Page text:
A significant piece of legislation was enacted in March 2012 that relates to the provision of Live Music in pubs, when it came into force on October 1st 2012 saw the partial de-regulation of its provision. April 6th 2015 saw further amendments to the regulations.
The Live Music Act has come into effect, it will:
- remove the licensing requirement for unamplified live music taking place between 8am and 11pm in all venues, subject to the right of a licensing authority to impose conditions about live music following a review of a premises licence or club premises certificate relating to premises authorised to supply alcohol for consumption on the premises … so your favourite acoustic folk band or jazz combo can strike up a tune at the drop of a hat
- remove the licensing requirement for amplified live music taking place between 8am and 11pm before audiences of no more than 500 persons on premises authorised to supply alcohol for consumption on the premises, subject to the right of a licensing authority to impose conditions about live music following a review of a premises licence or club premises certificate … so as long as it’s not after 11pm and you have less than 500 in the audience you can have your favourite thrash metal band playing too.
- remove the licensing requirement for amplified live music taking place between 8am and 11pm before audiences of no more than 500 persons in workplaces not otherwise licensed under the 2003 Act (or licensed only for the provision of late night refreshment) … this clause isn’t relevant to pubs, but I mention it for the sake of completeness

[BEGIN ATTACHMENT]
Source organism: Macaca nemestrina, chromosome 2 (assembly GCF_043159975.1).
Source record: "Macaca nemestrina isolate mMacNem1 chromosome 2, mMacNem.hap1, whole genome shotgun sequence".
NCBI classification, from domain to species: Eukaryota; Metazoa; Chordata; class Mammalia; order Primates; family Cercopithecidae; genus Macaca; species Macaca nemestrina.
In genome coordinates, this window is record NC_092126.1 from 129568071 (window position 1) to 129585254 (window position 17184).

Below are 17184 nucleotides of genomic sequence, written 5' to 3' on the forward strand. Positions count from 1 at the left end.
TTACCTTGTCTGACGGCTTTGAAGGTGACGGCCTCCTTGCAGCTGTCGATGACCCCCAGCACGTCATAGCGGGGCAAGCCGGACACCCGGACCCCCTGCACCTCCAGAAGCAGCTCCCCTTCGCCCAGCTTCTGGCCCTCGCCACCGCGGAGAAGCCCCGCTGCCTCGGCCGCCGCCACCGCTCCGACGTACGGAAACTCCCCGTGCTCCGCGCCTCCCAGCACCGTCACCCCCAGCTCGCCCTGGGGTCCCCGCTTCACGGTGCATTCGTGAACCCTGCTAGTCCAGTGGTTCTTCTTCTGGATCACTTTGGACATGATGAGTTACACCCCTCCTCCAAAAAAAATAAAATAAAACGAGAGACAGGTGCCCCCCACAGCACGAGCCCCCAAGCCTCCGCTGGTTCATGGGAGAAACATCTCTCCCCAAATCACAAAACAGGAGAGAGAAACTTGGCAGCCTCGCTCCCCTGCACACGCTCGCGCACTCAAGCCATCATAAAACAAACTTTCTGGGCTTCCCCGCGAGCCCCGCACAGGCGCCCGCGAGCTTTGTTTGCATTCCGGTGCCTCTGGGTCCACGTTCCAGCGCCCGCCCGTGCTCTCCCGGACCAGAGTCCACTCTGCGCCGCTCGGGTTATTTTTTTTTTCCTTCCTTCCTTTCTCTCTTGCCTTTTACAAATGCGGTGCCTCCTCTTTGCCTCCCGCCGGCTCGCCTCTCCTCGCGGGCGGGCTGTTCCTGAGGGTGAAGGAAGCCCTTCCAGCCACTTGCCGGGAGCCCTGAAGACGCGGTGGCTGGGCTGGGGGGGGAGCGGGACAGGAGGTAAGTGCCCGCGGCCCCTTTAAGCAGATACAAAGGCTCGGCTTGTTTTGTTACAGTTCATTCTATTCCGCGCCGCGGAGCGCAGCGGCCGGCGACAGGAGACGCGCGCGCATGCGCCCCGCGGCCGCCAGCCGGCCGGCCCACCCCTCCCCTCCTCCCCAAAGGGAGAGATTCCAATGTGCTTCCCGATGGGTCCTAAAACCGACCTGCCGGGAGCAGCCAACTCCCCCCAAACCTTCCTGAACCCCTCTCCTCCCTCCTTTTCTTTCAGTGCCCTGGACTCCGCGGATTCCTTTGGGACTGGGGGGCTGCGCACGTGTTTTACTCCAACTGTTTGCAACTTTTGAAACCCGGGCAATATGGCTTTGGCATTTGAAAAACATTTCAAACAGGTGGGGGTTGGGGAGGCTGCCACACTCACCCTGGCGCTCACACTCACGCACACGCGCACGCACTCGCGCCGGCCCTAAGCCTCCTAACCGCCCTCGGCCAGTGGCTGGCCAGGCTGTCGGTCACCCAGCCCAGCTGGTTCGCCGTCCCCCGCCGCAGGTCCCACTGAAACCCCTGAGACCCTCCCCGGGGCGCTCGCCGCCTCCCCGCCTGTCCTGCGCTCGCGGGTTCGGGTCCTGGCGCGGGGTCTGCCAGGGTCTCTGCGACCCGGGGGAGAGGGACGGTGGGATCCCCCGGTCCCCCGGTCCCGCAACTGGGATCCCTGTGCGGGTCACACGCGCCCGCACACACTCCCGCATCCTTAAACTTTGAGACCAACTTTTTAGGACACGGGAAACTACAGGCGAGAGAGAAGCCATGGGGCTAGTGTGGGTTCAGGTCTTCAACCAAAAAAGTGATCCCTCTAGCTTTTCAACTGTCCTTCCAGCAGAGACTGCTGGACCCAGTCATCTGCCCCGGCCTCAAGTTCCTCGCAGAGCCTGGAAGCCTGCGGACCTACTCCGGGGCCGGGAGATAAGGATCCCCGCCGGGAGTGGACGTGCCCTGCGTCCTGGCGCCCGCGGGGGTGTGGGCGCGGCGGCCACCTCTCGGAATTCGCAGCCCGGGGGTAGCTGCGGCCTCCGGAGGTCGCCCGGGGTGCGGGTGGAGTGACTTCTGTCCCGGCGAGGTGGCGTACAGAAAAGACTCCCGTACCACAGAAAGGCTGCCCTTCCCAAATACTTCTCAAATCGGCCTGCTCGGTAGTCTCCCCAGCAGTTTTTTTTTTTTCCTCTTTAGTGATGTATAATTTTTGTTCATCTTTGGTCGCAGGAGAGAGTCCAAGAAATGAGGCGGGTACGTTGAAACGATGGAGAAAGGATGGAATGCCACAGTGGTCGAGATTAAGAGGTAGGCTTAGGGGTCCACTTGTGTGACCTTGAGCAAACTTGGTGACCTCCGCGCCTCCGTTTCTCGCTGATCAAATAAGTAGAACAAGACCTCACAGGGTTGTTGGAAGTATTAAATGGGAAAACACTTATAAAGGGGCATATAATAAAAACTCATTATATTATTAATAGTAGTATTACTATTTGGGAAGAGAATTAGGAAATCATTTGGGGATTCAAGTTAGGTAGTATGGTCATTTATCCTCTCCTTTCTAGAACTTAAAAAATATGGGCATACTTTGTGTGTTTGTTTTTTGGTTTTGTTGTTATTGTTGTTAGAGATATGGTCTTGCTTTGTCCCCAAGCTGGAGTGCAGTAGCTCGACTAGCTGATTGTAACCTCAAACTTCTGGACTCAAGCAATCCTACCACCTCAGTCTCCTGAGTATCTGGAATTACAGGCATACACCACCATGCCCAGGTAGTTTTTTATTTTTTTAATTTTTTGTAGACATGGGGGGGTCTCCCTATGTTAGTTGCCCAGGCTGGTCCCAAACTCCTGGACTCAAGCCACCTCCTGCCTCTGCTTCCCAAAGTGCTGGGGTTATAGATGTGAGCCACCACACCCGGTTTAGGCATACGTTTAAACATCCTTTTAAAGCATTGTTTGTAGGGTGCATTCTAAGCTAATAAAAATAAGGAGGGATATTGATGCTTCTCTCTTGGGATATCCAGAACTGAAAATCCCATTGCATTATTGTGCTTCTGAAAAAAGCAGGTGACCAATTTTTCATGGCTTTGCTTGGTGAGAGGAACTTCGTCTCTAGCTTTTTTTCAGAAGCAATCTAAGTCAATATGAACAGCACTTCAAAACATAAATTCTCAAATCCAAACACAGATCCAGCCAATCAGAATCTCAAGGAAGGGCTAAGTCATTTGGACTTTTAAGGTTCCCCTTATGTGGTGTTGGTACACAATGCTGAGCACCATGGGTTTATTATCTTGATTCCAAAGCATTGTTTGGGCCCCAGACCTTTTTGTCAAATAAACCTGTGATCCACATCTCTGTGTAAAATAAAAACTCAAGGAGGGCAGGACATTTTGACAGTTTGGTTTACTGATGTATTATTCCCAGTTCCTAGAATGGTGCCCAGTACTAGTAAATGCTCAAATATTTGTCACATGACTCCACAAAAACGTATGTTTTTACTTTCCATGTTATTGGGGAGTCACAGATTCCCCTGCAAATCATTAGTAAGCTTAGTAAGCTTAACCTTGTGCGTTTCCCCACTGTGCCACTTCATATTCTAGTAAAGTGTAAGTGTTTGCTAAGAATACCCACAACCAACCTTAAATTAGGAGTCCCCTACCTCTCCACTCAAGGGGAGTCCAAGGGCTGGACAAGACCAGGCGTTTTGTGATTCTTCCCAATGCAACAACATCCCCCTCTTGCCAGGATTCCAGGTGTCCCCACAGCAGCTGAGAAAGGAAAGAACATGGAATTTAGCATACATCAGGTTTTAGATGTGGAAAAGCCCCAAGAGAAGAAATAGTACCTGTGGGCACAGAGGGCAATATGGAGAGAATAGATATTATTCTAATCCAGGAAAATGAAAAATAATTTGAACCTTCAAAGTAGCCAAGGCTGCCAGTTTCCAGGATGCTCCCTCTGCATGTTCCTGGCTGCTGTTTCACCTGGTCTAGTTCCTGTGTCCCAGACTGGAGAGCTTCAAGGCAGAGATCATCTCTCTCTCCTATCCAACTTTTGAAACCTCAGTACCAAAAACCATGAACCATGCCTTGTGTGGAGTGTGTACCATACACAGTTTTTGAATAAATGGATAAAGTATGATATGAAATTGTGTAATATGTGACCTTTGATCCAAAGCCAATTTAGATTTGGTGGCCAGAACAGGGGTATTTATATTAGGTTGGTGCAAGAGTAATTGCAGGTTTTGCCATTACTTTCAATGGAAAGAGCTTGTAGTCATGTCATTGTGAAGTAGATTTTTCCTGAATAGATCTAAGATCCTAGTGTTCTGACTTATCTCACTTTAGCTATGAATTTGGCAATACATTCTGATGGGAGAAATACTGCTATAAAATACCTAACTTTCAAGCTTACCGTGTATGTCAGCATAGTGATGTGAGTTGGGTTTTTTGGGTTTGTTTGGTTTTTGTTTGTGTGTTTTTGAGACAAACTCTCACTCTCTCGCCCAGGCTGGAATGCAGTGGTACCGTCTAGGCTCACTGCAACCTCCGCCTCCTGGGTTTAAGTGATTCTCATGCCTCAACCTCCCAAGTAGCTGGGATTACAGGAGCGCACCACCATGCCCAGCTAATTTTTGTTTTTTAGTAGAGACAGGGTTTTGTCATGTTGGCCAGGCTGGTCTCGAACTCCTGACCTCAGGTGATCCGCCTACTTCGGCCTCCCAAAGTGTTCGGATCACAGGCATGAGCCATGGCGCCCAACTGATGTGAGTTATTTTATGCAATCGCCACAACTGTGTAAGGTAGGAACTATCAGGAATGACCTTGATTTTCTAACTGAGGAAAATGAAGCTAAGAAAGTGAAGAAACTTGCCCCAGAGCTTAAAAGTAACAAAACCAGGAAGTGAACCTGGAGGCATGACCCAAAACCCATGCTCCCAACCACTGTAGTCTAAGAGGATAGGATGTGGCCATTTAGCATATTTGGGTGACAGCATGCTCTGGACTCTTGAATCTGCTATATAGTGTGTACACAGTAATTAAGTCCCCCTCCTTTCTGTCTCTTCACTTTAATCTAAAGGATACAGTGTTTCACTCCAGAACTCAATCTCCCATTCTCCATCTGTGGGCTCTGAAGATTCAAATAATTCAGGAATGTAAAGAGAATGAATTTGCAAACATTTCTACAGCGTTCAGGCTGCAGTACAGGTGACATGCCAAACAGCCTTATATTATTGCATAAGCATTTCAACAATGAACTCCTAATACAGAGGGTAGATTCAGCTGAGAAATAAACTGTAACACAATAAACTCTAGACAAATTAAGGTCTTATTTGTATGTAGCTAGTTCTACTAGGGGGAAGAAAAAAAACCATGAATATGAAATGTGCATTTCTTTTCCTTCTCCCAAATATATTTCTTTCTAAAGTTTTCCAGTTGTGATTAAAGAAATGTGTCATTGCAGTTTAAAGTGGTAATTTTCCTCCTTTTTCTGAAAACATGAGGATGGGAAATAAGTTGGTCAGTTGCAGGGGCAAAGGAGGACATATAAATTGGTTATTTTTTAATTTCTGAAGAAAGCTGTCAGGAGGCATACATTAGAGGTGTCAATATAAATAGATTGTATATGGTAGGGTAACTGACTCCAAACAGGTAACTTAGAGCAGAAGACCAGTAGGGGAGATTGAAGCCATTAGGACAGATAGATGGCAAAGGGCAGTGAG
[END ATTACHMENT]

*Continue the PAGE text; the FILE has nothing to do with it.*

- remove the licensing requirement for the provision of entertainment facilities … so no costly alterations to the premises
- widen the licensing exemption for live music integral to a performance of Morris dancing or dancing of a similar type, so that the exemption applies to live or recorded music instead of unamplified live music … so get the men and women with the bells and bladders even if they dance to a backing track
What the exemptions mean to pubs
These exemptions apply to all premises licensed to sell alcohol under the Licensing Act 2003 i.e. pubs, clubs, bars, cafés. In practical terms this will mean many of the conditions applied to Premises Licences under the Licensing Act will no longer apply. So, for instance, the need to keep windows and doors closed during previously regulated entertainment won’t apply if the provision of that entertainment falls within the scope of the exemptions (above).
Whilst the de-regulation will undoubtedly make it easier to provide informal entertainment, especially live music, you shouldn’t be tempted to throw caution to the wind in relation to noise nuisances your pub might cause. The same best practices for keeping noise pollution emanating from your pub that you should already be employing should continue as the last thing you’ll need is a noise nuisance complaint made against you or a Noise Abatement Notice registered against your pub.
The new exemptions also mean that you will be able to provide unamplified music to audiences in your beer garden, whether it is covered by your premises licence or not. In the case of amplified music in beer gardens that are included in the premises licence the existing conditions that may be attached to your premises licence would be exempted. Again being a ‘considerate neighbour’ in terms of the noise should be taken into account.
As long as you adopt a sensible approach and policy to providing Live Music you shouldn’t fall foul of the local authority and avoid any review of your Premises Licence, which, could prove costly and inconvenient to your business. You will only get one chance to get it right and benefit from the Live Music Act so make sure that your operation doesn’t contravene either the licensing law or planning laws that might relate to your premises.
Top Tip – if you are in any doubt whatsoever about how the new law affects your pub you should seek professional legal advice and the advice of your local Licensing Authority.